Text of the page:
Feature

Editor's Letter: “What is your dream job?”

The danger in reading polls is that you discover things about your neighbors you’d prefer not to know. Take, for example, the recent Marist poll that asked our fellow Americans, “What is your dream job?”

The danger in reading polls is that you discover things about your neighbors you’d prefer not to know. Take, for example, the recent Marist poll that asked our fellow Americans, “What is your dream job?” A third of our countrymen and women volunteered that they wanted to be an actor or actress—i.e., movie star. Another 29 percent wish they were professional athletes. And 13 percent responded, “rock star.” So that’s 75 percent of the population who’d choose, above all, to be famous and rich (in that order). In a country where celebrity is the highest coin of the realm, it would be naïve to hope for more inspiring responses, like “artist,’’ “great teacher,’’ or “successful entrepreneur.’’ Still ...  can’t we come up with something more imaginative than movie star?

Had the pollsters come knocking at my door, I would have instantly replied “Cult leader.” As a young newspaper reporter, I got to dig around in the lives of several of these frauds, including one fellow who (unironically) called himself “Zen Master Rama.” I can report, unequivocally, that it’s the best gig of all. A cult leader, once established, works hardly at all, and has excellent job security. Your followers give you all the money you could ever spend, and if you are so inclined, the groupie action would put Mick Jagger to shame. Best of all, you never have to admit you’re wrong, no matter how foolish and self-serving your pronouncements become. You are, after all, a fully enlightened being, serving as a messenger from God. What other job offers wealth, infallibility, and semi-divine status among your “followers”? None that I can think of, except, perhaps, hosting your own, bitterly partisan radio or TV talk show.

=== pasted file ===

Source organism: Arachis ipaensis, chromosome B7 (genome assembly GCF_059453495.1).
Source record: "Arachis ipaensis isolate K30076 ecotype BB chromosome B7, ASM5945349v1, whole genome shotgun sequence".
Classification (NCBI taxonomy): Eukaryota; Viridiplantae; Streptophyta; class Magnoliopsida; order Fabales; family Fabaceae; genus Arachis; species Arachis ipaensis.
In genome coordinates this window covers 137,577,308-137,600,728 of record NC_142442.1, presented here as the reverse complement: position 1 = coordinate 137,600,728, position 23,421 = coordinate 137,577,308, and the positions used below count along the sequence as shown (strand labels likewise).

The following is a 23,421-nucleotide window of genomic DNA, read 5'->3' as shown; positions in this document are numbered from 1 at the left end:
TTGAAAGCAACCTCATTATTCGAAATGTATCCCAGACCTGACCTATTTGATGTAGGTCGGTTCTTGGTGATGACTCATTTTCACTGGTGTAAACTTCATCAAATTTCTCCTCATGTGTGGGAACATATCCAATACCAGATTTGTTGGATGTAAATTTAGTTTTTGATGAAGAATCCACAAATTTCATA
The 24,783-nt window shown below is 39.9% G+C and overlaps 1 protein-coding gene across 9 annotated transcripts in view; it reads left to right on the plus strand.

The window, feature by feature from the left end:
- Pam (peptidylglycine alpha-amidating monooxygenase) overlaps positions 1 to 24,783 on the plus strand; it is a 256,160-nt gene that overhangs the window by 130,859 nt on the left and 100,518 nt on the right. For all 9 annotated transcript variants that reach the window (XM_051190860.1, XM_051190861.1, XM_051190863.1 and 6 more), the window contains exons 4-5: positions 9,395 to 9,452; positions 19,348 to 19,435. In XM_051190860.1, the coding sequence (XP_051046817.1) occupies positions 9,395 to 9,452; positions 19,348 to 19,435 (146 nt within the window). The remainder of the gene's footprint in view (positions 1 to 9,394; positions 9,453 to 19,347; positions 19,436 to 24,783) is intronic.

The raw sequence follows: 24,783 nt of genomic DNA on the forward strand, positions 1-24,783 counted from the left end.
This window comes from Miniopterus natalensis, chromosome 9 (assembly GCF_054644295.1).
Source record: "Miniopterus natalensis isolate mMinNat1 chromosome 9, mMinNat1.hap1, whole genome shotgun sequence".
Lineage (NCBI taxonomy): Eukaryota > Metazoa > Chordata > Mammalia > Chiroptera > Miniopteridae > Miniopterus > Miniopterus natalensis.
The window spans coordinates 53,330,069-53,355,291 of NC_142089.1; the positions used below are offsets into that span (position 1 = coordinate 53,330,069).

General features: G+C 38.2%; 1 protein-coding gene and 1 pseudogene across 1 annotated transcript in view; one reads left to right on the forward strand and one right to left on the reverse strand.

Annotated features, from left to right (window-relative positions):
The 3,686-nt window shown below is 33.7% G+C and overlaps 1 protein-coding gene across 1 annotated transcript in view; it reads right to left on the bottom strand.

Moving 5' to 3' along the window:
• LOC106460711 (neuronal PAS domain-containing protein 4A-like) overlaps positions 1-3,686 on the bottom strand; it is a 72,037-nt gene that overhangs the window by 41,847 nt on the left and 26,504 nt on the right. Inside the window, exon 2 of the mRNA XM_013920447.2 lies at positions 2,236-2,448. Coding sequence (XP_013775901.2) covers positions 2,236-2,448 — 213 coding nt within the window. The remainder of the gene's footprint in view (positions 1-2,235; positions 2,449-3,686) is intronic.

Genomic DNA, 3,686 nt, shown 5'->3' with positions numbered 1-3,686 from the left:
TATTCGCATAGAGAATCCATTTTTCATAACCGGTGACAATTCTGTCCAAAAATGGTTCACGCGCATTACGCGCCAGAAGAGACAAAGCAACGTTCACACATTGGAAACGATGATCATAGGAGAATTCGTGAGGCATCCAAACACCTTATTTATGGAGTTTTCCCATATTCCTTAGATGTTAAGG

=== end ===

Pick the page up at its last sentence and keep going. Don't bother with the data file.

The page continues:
William Falk

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